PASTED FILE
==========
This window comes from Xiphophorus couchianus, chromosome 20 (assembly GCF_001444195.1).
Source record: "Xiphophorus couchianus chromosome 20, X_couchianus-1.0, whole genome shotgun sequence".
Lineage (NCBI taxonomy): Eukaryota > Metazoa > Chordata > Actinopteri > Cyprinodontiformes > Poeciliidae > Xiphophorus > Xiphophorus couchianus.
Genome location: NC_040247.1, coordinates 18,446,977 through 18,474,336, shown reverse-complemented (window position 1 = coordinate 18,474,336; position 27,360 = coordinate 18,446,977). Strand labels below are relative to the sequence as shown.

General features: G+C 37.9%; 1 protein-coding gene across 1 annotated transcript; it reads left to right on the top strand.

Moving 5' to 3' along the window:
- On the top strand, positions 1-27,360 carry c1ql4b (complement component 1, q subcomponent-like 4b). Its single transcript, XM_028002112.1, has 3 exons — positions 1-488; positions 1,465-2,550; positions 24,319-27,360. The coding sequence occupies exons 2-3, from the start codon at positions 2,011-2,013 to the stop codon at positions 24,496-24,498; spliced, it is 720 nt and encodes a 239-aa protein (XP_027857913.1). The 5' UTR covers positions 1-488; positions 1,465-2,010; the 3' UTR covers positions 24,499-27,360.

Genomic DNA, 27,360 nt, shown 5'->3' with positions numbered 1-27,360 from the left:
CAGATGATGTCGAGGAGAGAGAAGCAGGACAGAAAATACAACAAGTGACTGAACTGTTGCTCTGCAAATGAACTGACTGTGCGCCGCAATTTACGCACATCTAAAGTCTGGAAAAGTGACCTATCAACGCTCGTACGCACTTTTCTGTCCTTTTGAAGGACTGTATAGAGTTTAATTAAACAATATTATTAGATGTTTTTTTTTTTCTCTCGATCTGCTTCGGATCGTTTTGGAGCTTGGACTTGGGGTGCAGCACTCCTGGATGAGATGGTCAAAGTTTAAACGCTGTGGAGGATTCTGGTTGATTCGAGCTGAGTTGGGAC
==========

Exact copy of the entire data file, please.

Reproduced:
This window comes from Xiphophorus couchianus, chromosome 20 (assembly GCF_001444195.1).
Source record: "Xiphophorus couchianus chromosome 20, X_couchianus-1.0, whole genome shotgun sequence".
Lineage (NCBI taxonomy): Eukaryota > Metazoa > Chordata > Actinopteri > Cyprinodontiformes > Poeciliidae > Xiphophorus > Xiphophorus couchianus.
Genome location: NC_040247.1, coordinates 18,446,977 through 18,474,336, shown reverse-complemented (window position 1 = coordinate 18,474,336; position 27,360 = coordinate 18,446,977). Strand labels below are relative to the sequence as shown.

General features: G+C 37.9%; 1 protein-coding gene across 1 annotated transcript; it reads left to right on the top strand.

Moving 5' to 3' along the window:
- On the top strand, positions 1-27,360 carry c1ql4b (complement component 1, q subcomponent-like 4b). Its single transcript, XM_028002112.1, has 3 exons — positions 1-488; positions 1,465-2,550; positions 24,319-27,360. The coding sequence occupies exons 2-3, from the start codon at positions 2,011-2,013 to the stop codon at positions 24,496-24,498; spliced, it is 720 nt and encodes a 239-aa protein (XP_027857913.1). The 5' UTR covers positions 1-488; positions 1,465-2,010; the 3' UTR covers positions 24,499-27,360.

Genomic DNA, 27,360 nt, shown 5'->3' with positions numbered 1-27,360 from the left:
CAGATGATGTCGAGGAGAGAGAAGCAGGACAGAAAATACAACAAGTGACTGAACTGTTGCTCTGCAAATGAACTGACTGTGCGCCGCAATTTACGCACATCTAAAGTCTGGAAAAGTGACCTATCAACGCTCGTACGCACTTTTCTGTCCTTTTGAAGGACTGTATAGAGTTTAATTAAACAATATTATTAGATGTTTTTTTTTTTCTCTCGATCTGCTTCGGATCGTTTTGGAGCTTGGACTTGGGGTGCAGCACTCCTGGATGAGATGGTCAAAGTTTAAACGCTGTGGAGGATTCTGGTTGATTCGAGCTGAGTTGGGAC